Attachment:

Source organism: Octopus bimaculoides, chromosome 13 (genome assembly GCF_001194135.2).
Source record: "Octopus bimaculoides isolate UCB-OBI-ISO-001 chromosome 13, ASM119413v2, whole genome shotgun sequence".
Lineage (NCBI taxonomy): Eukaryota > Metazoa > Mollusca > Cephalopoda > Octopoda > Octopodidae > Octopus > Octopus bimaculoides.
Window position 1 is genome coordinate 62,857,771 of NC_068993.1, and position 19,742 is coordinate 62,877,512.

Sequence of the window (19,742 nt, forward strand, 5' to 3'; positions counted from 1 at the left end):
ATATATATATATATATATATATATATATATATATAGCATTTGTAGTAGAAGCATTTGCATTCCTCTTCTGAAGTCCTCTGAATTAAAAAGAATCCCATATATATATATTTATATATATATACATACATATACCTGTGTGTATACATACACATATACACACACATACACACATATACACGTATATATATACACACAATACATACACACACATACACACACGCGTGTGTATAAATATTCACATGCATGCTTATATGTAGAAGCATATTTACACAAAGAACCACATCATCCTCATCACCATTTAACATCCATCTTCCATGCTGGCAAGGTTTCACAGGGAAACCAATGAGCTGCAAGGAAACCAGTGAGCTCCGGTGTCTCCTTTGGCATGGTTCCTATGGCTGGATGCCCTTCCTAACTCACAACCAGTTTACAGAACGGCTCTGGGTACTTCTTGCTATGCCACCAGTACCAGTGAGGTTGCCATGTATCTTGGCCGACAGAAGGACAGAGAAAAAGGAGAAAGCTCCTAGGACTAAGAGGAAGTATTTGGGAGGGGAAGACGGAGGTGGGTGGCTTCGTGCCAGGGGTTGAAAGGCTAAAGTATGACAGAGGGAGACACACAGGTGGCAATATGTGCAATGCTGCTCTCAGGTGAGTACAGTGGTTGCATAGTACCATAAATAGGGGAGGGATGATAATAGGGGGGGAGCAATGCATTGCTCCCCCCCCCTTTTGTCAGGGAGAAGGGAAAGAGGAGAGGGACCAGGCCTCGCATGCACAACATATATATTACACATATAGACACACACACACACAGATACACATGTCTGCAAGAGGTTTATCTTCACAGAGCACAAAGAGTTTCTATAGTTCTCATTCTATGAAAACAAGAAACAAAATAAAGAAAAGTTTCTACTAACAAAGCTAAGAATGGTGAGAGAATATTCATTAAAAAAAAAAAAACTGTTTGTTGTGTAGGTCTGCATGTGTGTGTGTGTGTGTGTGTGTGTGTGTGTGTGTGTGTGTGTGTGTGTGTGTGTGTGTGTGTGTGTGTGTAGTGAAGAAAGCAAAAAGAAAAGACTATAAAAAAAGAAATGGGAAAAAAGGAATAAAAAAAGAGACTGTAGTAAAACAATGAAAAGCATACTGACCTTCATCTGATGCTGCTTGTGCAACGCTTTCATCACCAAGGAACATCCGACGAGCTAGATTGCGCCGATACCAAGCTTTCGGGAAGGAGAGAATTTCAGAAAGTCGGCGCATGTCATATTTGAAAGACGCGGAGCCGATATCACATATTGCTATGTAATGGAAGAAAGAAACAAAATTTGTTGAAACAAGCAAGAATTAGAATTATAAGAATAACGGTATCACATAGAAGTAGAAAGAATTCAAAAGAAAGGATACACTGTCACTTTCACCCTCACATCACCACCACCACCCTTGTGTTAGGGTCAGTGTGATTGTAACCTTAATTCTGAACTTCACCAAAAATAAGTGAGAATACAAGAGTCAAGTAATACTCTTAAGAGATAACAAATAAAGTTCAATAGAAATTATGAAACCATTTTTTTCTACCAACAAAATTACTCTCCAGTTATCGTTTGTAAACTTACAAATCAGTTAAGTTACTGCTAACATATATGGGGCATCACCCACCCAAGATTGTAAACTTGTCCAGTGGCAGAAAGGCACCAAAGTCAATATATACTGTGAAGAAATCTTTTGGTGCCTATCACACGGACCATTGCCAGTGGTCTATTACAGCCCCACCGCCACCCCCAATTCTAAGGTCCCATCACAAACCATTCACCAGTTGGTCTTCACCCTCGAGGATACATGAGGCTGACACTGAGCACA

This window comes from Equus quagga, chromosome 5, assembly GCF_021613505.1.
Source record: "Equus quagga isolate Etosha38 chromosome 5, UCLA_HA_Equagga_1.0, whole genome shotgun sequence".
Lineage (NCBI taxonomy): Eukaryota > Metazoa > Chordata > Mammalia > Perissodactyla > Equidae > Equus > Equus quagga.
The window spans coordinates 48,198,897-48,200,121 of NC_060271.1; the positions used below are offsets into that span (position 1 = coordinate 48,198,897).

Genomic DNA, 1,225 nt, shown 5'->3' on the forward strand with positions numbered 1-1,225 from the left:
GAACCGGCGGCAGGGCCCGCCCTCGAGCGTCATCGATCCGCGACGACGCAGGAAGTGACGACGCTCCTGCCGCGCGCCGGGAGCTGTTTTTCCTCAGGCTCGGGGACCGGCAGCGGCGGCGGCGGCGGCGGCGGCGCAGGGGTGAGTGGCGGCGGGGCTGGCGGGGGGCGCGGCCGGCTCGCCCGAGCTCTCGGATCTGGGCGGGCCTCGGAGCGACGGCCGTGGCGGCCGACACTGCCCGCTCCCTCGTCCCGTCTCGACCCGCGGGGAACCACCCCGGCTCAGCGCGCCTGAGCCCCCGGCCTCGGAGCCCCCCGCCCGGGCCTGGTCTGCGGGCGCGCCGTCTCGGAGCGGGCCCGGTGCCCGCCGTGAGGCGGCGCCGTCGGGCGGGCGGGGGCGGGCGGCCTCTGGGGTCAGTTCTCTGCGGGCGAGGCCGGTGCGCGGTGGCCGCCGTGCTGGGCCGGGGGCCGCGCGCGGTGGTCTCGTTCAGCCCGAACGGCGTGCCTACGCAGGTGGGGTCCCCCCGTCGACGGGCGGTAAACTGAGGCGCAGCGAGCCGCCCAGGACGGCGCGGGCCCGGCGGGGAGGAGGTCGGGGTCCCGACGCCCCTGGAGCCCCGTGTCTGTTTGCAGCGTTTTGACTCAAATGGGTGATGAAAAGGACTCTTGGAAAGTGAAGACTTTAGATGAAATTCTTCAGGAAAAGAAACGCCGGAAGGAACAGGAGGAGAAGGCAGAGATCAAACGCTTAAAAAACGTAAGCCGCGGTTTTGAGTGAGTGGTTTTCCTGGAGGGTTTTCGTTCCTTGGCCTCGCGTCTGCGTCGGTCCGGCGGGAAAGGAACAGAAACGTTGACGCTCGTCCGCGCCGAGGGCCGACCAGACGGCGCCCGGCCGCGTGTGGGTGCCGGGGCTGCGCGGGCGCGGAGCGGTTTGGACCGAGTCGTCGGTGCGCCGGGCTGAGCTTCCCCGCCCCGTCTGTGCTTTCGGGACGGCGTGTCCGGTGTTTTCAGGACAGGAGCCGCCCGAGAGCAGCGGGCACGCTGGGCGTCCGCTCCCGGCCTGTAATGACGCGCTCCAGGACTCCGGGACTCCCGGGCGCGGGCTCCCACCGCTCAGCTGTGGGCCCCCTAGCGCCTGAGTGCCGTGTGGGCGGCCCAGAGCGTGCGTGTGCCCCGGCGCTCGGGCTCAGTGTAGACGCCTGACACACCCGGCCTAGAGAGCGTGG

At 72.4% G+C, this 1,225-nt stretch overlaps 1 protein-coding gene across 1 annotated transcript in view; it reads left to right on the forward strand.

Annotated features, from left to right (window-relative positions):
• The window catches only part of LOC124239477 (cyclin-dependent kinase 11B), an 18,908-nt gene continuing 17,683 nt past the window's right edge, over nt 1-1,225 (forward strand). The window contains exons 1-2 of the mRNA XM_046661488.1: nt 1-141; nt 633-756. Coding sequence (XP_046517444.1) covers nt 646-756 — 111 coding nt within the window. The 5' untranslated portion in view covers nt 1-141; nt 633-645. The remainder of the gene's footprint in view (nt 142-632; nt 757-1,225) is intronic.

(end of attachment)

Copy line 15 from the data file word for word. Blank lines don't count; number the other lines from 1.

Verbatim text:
• The window catches only part of LOC124239477 (cyclin-dependent kinase 11B), an 18,908-nt gene continuing 17,683 nt past the window's right edge, over nt 1-1,225 (forward strand). The window contains exons 1-2 of the mRNA XM_046661488.1: nt 1-141; nt 633-756. Coding sequence (XP_046517444.1) covers nt 646-756 — 111 coding nt within the window. The 5' untranslated portion in view covers nt 1-141; nt 633-645. The remainder of the gene's footprint in view (nt 142-632; nt 757-1,225) is intronic.